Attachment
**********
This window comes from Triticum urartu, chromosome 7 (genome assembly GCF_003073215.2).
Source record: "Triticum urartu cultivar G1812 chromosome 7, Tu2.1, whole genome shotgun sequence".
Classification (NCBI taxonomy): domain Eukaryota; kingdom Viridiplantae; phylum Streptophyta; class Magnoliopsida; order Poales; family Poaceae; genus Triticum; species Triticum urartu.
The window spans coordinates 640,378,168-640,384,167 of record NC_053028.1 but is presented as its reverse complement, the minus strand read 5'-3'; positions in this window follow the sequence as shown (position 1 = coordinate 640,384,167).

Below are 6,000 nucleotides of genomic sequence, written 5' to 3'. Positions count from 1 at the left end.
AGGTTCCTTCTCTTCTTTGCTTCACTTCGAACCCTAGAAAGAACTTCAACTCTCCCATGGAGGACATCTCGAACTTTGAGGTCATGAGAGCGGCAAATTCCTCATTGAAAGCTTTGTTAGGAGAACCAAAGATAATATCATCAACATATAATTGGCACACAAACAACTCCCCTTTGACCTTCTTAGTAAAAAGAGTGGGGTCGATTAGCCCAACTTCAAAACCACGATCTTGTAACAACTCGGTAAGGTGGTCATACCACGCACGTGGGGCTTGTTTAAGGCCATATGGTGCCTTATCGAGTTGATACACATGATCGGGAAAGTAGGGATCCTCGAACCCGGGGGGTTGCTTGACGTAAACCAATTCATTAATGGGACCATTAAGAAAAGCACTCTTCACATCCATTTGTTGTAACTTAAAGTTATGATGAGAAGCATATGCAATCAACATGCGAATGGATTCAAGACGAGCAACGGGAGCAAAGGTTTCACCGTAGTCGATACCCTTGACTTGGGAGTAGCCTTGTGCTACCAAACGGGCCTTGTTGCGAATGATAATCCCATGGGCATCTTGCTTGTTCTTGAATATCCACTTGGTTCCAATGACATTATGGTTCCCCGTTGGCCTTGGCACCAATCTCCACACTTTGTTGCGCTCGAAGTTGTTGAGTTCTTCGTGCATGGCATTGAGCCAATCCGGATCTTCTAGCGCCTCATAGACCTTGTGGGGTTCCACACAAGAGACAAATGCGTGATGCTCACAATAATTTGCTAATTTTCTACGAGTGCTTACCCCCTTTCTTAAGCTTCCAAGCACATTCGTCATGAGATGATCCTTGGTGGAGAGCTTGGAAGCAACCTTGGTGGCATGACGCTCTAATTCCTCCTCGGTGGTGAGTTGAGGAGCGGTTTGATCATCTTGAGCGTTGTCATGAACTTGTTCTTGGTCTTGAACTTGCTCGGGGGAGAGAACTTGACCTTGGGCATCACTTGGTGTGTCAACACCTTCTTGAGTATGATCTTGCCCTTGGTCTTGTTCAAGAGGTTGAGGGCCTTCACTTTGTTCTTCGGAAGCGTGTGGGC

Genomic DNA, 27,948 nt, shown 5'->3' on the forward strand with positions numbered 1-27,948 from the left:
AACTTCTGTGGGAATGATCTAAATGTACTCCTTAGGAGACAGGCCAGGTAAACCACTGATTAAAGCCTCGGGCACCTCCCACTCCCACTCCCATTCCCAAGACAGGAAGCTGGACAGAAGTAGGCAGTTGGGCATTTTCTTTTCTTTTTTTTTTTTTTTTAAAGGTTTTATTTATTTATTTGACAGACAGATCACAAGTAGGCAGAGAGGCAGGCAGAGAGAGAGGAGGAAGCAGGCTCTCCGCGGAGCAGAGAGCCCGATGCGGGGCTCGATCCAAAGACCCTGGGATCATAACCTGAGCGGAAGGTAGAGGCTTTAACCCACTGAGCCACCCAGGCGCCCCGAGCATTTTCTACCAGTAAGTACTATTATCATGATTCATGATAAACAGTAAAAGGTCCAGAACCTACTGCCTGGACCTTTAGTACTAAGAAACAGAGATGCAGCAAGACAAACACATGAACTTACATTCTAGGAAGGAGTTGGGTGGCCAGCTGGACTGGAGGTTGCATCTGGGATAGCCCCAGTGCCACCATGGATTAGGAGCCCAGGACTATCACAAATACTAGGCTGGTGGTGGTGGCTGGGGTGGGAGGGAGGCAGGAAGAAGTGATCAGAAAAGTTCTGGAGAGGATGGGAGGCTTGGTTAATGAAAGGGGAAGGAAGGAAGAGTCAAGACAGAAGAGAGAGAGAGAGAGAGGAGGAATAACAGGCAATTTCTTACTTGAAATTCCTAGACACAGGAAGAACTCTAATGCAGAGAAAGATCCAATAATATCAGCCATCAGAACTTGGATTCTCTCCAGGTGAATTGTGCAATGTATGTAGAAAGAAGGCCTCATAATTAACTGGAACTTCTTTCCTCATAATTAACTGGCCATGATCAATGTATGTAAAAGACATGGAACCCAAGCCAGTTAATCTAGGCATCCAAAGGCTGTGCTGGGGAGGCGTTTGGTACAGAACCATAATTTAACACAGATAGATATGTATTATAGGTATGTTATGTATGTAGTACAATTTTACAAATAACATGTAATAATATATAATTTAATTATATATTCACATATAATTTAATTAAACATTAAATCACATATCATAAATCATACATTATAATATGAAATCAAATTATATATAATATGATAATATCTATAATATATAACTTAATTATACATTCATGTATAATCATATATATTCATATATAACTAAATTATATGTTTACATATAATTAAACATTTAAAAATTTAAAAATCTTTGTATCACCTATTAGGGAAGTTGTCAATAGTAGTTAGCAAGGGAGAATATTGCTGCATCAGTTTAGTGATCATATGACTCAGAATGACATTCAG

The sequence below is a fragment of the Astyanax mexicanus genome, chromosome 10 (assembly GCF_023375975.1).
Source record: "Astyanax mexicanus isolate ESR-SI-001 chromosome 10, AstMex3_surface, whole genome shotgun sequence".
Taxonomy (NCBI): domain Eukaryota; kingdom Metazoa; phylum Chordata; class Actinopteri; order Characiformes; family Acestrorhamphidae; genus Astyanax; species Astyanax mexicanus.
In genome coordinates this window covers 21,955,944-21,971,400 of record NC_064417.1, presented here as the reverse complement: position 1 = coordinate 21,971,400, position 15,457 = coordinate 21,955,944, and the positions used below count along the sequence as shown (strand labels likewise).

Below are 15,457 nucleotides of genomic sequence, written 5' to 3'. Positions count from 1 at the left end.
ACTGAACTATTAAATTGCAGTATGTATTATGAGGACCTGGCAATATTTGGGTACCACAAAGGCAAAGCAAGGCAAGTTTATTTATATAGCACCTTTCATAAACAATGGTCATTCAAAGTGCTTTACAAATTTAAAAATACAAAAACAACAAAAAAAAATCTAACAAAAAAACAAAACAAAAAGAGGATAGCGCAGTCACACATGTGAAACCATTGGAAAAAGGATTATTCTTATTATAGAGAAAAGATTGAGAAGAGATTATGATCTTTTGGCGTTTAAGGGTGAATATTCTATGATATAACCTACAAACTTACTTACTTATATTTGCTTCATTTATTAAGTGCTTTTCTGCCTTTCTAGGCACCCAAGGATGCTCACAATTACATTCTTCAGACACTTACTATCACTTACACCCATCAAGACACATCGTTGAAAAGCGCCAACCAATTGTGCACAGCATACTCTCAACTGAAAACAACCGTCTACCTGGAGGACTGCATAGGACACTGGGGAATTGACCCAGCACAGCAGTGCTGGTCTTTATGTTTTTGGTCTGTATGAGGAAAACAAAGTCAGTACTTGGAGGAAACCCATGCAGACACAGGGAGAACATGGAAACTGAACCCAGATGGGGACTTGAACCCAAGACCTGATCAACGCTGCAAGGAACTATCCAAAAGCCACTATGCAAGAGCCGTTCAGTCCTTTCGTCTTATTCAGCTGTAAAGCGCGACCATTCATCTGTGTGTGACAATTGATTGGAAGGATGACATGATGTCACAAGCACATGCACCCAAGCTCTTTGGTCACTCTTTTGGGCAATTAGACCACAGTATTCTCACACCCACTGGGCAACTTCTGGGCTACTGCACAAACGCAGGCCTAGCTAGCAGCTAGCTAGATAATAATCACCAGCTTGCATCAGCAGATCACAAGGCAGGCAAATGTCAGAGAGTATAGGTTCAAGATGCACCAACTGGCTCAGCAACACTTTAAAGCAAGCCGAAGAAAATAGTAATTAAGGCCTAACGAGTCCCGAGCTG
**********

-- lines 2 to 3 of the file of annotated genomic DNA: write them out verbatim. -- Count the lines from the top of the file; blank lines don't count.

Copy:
Source record: "Triticum urartu cultivar G1812 chromosome 7, Tu2.1, whole genome shotgun sequence".
Classification (NCBI taxonomy): domain Eukaryota; kingdom Viridiplantae; phylum Streptophyta; class Magnoliopsida; order Poales; family Poaceae; genus Triticum; species Triticum urartu.